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      Seroprevalence of antibodies against SARS-CoV-2 virus in Northern Serbia (Vojvodina): A four consecutive sentinel population-based survey study

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          Abstract

          Background

          Monitoring changes of seroprevalence over time is important at the beginning and during of COVID-19 outbreak to anticipate its dynamics and plan an adequate public health response.

          Methods

          We conducted a repeated cross-sectional investigation among asymptomatic outpatient subjects and covered 0.1% of total population of Northern Serbia (Autonomous Province of Vojvodina). Each participant was tested for anti-SARS-CoV-2 antibodies using an immunochromatographic qualitative test (point-of-care rapid test). In the last round of survey IgG antibodies targeting the S1 subunit of the spike protein and the nucleocapsid protein of SARS-CoV-2 virus were assessed.

          Results

          During the four rounds of survey (between the end of April and the end of September), anti-SARS-CoV-2 seropositivities based on immunochromatographic test results were 2.60% (95% CI 1.80–3.63), 3.93% (95% CI 2.85–5.28), 6.11% (95% CI 4.72–7.77) and 14.60% (95% 12.51–16.89), respectively. After adjusting with results obtained from the Line immunoassay test, the estimated overall seroprevalence increased to 16.67% (95% CI 14.45–19.08) corresponding to 322,033 infections in total by the end of September 2020 in Vojvodina’s population. Throughout the course of the study, for every RT-PCR confirmed case of COVID-19, there were 39–87 additional infections in Vojvodina. No significant difference (p>0.05) in SARS-CoV-2 seropositivity regarding gender and between age subgroups was observed over the course of the survey.

          Conclusions

          The population prevalence of SARS-CoV-2 antibodies implies much more widespread infection in Vojvodina than indicated by the number of confirmed cases. However, our results suggest that the population of Vojvodina has not reached a desirable level of protection from SARS-CoV-2 virus by the end of September 2020.

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          Most cited references29

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          Antibody responses to SARS-CoV-2 in patients with COVID-19

          We report acute antibody responses to SARS-CoV-2 in 285 patients with COVID-19. Within 19 days after symptom onset, 100% of patients tested positive for antiviral immunoglobulin-G (IgG). Seroconversion for IgG and IgM occurred simultaneously or sequentially. Both IgG and IgM titers plateaued within 6 days after seroconversion. Serological testing may be helpful for the diagnosis of suspected patients with negative RT-PCR results and for the identification of asymptomatic infections.
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            Prevalence of SARS-CoV-2 in Spain (ENE-COVID): a nationwide, population-based seroepidemiological study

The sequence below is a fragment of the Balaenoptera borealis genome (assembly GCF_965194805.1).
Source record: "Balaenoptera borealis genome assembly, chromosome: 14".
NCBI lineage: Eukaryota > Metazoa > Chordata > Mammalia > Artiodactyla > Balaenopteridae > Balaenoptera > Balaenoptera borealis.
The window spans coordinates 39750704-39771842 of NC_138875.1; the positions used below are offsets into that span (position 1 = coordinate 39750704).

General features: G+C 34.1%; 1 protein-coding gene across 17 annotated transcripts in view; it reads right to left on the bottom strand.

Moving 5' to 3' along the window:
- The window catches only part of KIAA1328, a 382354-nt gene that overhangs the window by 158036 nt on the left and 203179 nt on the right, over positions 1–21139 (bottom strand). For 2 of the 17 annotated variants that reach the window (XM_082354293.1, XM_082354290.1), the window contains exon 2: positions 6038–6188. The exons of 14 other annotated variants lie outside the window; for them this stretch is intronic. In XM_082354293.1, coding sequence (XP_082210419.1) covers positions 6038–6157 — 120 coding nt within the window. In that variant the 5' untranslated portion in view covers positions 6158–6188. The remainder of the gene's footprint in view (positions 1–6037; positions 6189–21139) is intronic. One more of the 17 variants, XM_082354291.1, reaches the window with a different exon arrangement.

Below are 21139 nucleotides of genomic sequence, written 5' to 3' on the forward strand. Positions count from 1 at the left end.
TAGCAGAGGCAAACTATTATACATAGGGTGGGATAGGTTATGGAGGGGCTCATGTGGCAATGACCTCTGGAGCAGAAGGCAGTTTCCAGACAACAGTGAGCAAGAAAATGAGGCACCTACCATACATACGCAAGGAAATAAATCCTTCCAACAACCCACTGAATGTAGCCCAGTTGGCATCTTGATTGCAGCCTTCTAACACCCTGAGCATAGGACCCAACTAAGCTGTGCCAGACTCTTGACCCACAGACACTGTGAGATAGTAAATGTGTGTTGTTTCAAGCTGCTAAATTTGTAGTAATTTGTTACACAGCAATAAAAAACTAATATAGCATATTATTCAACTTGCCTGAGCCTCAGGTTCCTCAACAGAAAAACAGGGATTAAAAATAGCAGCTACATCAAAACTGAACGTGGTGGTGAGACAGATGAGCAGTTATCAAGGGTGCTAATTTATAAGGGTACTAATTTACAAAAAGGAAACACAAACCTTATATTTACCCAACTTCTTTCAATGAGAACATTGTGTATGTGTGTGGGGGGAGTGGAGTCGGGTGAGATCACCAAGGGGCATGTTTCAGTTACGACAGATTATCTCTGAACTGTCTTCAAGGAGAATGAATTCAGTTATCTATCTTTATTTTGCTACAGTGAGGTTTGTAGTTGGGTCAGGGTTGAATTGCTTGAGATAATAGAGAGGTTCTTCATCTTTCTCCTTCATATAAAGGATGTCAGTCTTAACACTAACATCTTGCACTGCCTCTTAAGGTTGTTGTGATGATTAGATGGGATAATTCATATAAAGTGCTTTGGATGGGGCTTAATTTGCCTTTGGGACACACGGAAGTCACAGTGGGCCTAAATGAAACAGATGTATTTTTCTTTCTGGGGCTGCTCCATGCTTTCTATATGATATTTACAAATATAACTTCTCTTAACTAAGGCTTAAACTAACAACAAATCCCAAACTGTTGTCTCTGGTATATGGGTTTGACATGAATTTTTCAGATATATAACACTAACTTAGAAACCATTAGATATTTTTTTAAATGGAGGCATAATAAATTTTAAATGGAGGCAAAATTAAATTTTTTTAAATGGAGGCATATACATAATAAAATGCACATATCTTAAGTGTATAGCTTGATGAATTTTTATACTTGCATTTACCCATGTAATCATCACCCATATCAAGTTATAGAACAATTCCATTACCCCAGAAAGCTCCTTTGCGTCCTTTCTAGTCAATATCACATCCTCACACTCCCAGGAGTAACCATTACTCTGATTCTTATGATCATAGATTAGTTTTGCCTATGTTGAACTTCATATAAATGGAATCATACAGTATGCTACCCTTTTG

Summary Background Spain is one of the European countries most affected by the COVID-19 pandemic. Serological surveys are a valuable tool to assess the extent of the epidemic, given the existence of asymptomatic cases and little access to diagnostic tests. This nationwide population-based study aims to estimate the seroprevalence of SARS-CoV-2 infection in Spain at national and regional level. Methods 35 883 households were selected from municipal rolls using two-stage random sampling stratified by province and municipality size, with all residents invited to participate. From April 27 to May 11, 2020, 61 075 participants (75·1% of all contacted individuals within selected households) answered a questionnaire on history of symptoms compatible with COVID-19 and risk factors, received a point-of-care antibody test, and, if agreed, donated a blood sample for additional testing with a chemiluminescent microparticle immunoassay. Prevalences of IgG antibodies were adjusted using sampling weights and post-stratification to allow for differences in non-response rates based on age group, sex, and census-tract income. Using results for both tests, we calculated a seroprevalence range maximising either specificity (positive for both tests) or sensitivity (positive for either test). Findings Seroprevalence was 5·0% (95% CI 4·7–5·4) by the point-of-care test and 4·6% (4·3–5·0) by immunoassay, with a specificity–sensitivity range of 3·7% (3·3–4·0; both tests positive) to 6·2% (5·8–6·6; either test positive), with no differences by sex and lower seroprevalence in children younger than 10 years ( 10%) and lower in coastal areas (<3%). Seroprevalence among 195 participants with positive PCR more than 14 days before the study visit ranged from 87·6% (81·1–92·1; both tests positive) to 91·8% (86·3–95·3; either test positive). In 7273 individuals with anosmia or at least three symptoms, seroprevalence ranged from 15·3% (13·8–16·8) to 19·3% (17·7–21·0). Around a third of seropositive participants were asymptomatic, ranging from 21·9% (19·1–24·9) to 35·8% (33·1–38·5). Only 19·5% (16·3–23·2) of symptomatic participants who were seropositive by both the point-of-care test and immunoassay reported a previous PCR test. Interpretation The majority of the Spanish population is seronegative to SARS-CoV-2 infection, even in hotspot areas. Most PCR-confirmed cases have detectable antibodies, but a substantial proportion of people with symptoms compatible with COVID-19 did not have a PCR test and at least a third of infections determined by serology were asymptomatic. These results emphasise the need for maintaining public health measures to avoid a new epidemic wave. Funding Spanish Ministry of Health, Institute of Health Carlos III, and Spanish National Health System.